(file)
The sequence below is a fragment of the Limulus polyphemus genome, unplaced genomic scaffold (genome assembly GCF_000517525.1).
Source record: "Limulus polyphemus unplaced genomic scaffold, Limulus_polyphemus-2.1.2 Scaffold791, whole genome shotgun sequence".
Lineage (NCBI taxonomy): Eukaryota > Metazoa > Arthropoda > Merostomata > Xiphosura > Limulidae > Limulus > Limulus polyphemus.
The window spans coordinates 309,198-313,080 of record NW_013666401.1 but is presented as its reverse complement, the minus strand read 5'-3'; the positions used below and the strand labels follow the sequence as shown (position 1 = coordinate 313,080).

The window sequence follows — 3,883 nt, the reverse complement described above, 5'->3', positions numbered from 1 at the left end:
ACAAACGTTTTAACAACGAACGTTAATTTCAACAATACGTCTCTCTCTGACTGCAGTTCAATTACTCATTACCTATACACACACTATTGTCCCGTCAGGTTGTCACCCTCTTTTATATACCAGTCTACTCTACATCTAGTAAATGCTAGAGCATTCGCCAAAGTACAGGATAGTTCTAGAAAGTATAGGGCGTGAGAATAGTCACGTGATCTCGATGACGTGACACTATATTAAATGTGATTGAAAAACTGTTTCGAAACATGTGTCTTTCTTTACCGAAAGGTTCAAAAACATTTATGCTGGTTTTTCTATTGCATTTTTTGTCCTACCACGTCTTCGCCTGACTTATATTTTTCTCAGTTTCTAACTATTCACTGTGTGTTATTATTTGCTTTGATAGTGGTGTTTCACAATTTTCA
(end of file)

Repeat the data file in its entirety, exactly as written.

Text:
The sequence below is a fragment of the Limulus polyphemus genome, unplaced genomic scaffold (genome assembly GCF_000517525.1).
Source record: "Limulus polyphemus unplaced genomic scaffold, Limulus_polyphemus-2.1.2 Scaffold791, whole genome shotgun sequence".
Lineage (NCBI taxonomy): Eukaryota > Metazoa > Arthropoda > Merostomata > Xiphosura > Limulidae > Limulus > Limulus polyphemus.
The window spans coordinates 309,198-313,080 of record NW_013666401.1 but is presented as its reverse complement, the minus strand read 5'-3'; the positions used below and the strand labels follow the sequence as shown (position 1 = coordinate 313,080).

The window sequence follows — 3,883 nt, the reverse complement described above, 5'->3', positions numbered from 1 at the left end:
ACAAACGTTTTAACAACGAACGTTAATTTCAACAATACGTCTCTCTCTGACTGCAGTTCAATTACTCATTACCTATACACACACTATTGTCCCGTCAGGTTGTCACCCTCTTTTATATACCAGTCTACTCTACATCTAGTAAATGCTAGAGCATTCGCCAAAGTACAGGATAGTTCTAGAAAGTATAGGGCGTGAGAATAGTCACGTGATCTCGATGACGTGACACTATATTAAATGTGATTGAAAAACTGTTTCGAAACATGTGTCTTTCTTTACCGAAAGGTTCAAAAACATTTATGCTGGTTTTTCTATTGCATTTTTTGTCCTACCACGTCTTCGCCTGACTTATATTTTTCTCAGTTTCTAACTATTCACTGTGTGTTATTATTTGCTTTGATAGTGGTGTTTCACAATTTTCA